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“Floating Hospital” Gives Free Healthcare To Families of Domestic Abuse & Homeless

March 1, 2017Posted by Helaina Hovitz

New York City is experiencing an ongoing crisis of family homelessness and displacement due to domestic abuse, with an increasing number of families sleeping in shelters every night surpasses 13,000 and counting, a number that includes 23,000 children.

The Floating Hospital (TFH) originally spent nearly 150 years operating on ships pulled around the city on tugboats during a time when floating hospitals were commonly used to transport families away from the smog-filled streets and tenements for a day, but now currently operates out of a clinic out of Long Island City, Queens. They are still the largest provider of primary medical, dental and mental healthcare to homeless families and domestic violence survivors living in the New York City shelter system, helping these families keep their heads above water and stay as healthy as possible during a difficult time.

A Shelter Outreach Team is tasked with reaching out to over 200 family homeless shelters and domestic violence safe houses located throughout all five boroughs of New York City, and most of The Floating Hospital’s homeless patients have Medicaid. For homeless patients who lack the documentation to acquire Medicaid, they charge patients on a sliding scale—for those unable to pay, the nonprofit offers free healthcare, a charitable service that is also offered to domestic violence survivors who are covered.

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For homeless patients who lack the documentation to acquire Medicaid, the nonprofit offers free healthcare. This charitable service is also offered to domestic violence survivors who are covered under their abusers’ insurance, but cannot use it without risking exposure of their activities to their abusers; these patients are treated as uninsured. Currently, about 20% of their total annual patient visits are charitable.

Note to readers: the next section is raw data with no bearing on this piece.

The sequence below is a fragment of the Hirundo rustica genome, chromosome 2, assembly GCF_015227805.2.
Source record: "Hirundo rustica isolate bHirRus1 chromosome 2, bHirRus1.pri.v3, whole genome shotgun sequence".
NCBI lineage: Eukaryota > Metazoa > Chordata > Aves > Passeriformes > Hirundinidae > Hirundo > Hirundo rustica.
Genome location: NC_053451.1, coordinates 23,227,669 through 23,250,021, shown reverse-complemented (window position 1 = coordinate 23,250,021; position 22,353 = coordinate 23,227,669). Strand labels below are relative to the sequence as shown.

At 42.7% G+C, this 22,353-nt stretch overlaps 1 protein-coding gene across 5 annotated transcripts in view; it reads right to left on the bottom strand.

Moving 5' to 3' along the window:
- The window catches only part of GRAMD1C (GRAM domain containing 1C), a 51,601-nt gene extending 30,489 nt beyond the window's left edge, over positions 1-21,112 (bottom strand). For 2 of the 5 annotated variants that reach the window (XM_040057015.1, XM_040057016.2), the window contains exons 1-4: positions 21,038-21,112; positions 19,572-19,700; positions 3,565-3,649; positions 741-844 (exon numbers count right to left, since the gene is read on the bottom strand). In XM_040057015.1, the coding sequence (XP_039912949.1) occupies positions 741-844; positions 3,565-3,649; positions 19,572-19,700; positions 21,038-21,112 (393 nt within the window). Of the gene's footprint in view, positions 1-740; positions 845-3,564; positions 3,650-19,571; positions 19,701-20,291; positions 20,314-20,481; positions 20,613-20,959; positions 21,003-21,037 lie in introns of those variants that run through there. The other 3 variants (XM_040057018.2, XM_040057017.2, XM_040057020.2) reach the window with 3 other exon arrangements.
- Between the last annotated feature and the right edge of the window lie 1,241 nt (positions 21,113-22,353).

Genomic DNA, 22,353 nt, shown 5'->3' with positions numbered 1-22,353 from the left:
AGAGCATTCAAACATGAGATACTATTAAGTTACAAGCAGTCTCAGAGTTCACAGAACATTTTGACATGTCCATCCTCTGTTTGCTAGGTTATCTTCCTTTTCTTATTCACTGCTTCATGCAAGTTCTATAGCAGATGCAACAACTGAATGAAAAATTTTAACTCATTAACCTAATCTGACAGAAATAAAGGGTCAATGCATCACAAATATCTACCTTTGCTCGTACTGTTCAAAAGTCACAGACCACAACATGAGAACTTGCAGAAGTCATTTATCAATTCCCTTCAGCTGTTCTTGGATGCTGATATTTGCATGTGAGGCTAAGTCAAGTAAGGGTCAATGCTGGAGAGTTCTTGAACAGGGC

One of those patients, Sofia and her two children ages 5 and 14, were living in a family homeless shelter in the Bronx when they first learned about The Floating Hospital. The family soon began receiving both medical and mental healthcare from the organization, including weekly therapy sessions that helped Sofia cope with a range of issues from anxiety to depression, which were aggravated by her difficult life in the shelter system.

“At one point, Sofia’s children were temporarily removed from her by a city agency, and the separation proved to be traumatic for the entire family,” said Markie Fisher, a representative for the organization. “She later told us that getting mental health care helped her to maintain her sanity, and, now currently reunited with her children, she continues to receive care from us, for both herself and her children, and has also successfully quit her smoking habit.”

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When another patient named Maria came to TFH for a medical check-up, the medical provider observed that she could benefit from mental health services as well after it was uncovered that she had untreated depression and PTSD from domestic abuse situations that affected her children as well. 

During her treatment, TFH noted that Maria’s symptoms were improving. She was able to provide support to her children and use effective parenting skills to teach them how to relate to her.

“She eventually obtained employment and is now working on moving out of a shelter to permanent housing.

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“Due to her undocumented status, this has been a struggle. but we continue to provide support and referrals to community resources for Maria and her family on an ongoing basis, and we will continue to work with her until she completes her recovery and achieves her goals,” said Fisher.

TFH was founded in 1866 to provide care to immigrants, tenement dwellers, newsboys, and other neglected youth. In its earliest days, the emphasis was on providing relief to people living in crowded city conditions through “fresh-air” trips on TFH ships and providing children with milk and basic medical care.

Today, many of the problems that TFH seeks to address are exactly the same; New York City is still home to thousands of families with children that need quality, charitable healthcare. The difference is that TFH has shifted its focus to supporting homeless families and domestic violence survivors, as well as families living in public housing.

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